Write It Out: Cynicism serves only as an insult
In an opinion article attributed to the Chicago Tribune in the April 15 Boomer U section of The Spokesman-Review, the unknown author made a number of observations regarding a segment of our society which saddened and, I must admit, angered me.
The article implied that the boomer generation has essentially been a selfish group always getting what it wanted simply because it outnumbered any opposition.
Introducing new music, changing the voting age and lowering the drinking age were cited as examples of the boomer generation dictating to society what it wanted. The author then made a leap to warn the younger generation that this insatiable greed may eventually include demanding more time of their children.
Indeed, the author gave warning to the younger generation that in China, where “Chinese culture has long placed a heavy emphasis on respect and care for parents” and laws have been passed which require family to visit their elders on a regular basis. The premise of the article seems to imply that the greedy boomers will also expect attention from their children, and their children better beware.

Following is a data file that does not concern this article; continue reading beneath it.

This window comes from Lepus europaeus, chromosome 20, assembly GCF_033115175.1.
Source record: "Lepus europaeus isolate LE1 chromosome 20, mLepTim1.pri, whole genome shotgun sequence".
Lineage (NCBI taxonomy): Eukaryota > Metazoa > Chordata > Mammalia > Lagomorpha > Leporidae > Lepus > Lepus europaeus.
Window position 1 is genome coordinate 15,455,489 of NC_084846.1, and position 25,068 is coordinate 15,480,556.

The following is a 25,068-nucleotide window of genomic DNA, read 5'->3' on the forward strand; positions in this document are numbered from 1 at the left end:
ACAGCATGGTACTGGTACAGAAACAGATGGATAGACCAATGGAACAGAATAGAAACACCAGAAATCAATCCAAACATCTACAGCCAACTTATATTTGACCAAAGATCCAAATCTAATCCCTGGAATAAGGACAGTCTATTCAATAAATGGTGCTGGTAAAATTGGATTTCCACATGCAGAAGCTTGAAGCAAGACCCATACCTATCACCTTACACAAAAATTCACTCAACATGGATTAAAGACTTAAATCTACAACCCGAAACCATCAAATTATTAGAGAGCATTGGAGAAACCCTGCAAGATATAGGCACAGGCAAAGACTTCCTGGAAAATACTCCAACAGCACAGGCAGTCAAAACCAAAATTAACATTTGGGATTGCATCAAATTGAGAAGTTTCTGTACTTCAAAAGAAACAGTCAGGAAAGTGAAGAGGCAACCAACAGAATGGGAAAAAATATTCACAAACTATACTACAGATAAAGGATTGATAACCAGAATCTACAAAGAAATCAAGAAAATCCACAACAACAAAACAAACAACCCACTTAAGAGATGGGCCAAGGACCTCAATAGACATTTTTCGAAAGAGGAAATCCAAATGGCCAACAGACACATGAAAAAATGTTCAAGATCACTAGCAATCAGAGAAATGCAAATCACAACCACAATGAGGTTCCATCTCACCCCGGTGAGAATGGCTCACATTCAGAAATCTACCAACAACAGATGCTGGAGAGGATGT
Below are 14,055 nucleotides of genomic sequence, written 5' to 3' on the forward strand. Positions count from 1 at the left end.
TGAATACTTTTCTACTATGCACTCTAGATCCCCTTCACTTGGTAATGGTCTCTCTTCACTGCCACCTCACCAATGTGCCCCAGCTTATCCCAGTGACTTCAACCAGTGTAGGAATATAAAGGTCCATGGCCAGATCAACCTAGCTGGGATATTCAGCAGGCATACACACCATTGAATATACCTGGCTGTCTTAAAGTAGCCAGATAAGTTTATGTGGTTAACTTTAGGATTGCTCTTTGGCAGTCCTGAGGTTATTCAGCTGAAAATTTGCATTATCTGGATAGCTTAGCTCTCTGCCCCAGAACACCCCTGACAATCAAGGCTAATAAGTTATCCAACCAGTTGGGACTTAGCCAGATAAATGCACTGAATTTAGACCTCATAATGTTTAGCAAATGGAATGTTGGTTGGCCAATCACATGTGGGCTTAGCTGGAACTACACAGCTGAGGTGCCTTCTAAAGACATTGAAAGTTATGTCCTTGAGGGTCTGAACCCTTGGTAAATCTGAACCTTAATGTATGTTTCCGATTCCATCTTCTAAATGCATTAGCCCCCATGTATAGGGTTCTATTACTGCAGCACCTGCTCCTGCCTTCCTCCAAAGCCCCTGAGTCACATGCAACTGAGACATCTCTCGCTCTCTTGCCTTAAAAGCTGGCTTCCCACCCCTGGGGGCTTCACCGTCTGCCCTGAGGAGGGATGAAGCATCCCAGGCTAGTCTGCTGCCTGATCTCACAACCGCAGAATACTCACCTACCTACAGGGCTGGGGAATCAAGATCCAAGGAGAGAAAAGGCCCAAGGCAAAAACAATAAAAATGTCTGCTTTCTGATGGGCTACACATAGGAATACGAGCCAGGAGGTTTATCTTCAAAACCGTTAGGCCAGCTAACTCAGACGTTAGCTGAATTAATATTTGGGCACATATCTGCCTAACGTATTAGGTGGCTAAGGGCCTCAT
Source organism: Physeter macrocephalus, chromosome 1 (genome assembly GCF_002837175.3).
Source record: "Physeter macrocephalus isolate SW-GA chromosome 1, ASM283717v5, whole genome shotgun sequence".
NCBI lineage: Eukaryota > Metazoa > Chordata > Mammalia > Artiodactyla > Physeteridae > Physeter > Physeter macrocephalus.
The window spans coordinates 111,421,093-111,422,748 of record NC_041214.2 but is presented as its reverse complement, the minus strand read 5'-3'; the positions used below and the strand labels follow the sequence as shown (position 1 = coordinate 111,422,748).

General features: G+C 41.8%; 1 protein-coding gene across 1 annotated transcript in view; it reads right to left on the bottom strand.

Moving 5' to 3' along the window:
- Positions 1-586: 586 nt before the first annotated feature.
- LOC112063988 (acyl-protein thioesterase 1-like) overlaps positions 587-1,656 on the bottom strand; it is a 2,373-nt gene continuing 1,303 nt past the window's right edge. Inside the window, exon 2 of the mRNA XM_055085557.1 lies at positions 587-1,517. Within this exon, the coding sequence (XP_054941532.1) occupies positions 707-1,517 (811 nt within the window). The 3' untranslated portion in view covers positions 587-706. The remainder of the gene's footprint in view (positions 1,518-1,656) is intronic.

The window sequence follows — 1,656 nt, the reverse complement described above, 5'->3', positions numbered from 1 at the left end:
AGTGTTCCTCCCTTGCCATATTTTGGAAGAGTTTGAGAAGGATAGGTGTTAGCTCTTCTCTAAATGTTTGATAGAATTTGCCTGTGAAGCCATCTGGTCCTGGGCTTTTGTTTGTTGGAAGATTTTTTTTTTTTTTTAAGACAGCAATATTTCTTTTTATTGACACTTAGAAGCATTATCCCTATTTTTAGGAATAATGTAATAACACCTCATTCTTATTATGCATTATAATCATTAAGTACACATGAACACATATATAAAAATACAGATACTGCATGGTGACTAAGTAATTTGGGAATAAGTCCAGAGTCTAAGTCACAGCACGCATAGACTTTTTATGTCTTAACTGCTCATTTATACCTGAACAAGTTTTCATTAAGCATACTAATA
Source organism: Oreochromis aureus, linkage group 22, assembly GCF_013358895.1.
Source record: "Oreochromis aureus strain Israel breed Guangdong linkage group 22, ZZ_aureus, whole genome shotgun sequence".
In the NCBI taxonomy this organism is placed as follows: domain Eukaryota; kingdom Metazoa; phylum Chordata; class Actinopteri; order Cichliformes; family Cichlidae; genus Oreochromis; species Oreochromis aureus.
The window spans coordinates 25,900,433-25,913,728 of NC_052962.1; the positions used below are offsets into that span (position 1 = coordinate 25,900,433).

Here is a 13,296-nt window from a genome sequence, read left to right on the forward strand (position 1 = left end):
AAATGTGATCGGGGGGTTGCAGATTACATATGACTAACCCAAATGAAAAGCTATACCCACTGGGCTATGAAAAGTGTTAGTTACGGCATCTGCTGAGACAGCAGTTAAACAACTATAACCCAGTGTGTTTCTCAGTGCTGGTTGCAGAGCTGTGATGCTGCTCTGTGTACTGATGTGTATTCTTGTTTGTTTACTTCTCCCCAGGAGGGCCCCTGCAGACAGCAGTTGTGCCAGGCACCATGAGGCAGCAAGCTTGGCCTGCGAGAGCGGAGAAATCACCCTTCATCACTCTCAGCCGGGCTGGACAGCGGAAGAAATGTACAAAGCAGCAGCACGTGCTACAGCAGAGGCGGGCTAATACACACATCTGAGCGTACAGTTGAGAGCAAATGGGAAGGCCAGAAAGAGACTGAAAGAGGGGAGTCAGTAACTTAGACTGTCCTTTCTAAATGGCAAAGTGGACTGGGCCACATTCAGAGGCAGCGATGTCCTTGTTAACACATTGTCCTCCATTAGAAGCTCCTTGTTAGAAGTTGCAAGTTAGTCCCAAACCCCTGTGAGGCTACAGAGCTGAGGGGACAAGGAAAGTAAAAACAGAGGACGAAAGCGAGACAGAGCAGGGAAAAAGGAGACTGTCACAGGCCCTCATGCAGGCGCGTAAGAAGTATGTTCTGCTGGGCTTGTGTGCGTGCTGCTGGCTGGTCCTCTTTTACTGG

The cynicism in the article was obvious and if directed toward almost any other group would be rightly considered bigoted language. I objected to the article appearing in the Boomer U section due to its cynical nature and its questionable conclusions.
I know that circumstances vary in families which affect the quality and frequency of contact between young and old. But I know I have been blessed to have a loving family which does not view me or my wife a burden needing attention. This love and caring for one another is as natural in our family as breathing.
It isn’t demanded or legislated. It stems from a faith in God, whose love transforms burden into opportunity. However, I did glean a couple positives from reading the article, which I am sure was not intended by the author.
It reminded me that in a country such as China, which seeks to control faith, laws are passed to limit the number of children and also force children to care for their parents. More importantly, I was reminded how much I love my family and they me. I pray that the author experiences that love and that it is reflected in the care of his elders and in his future writings.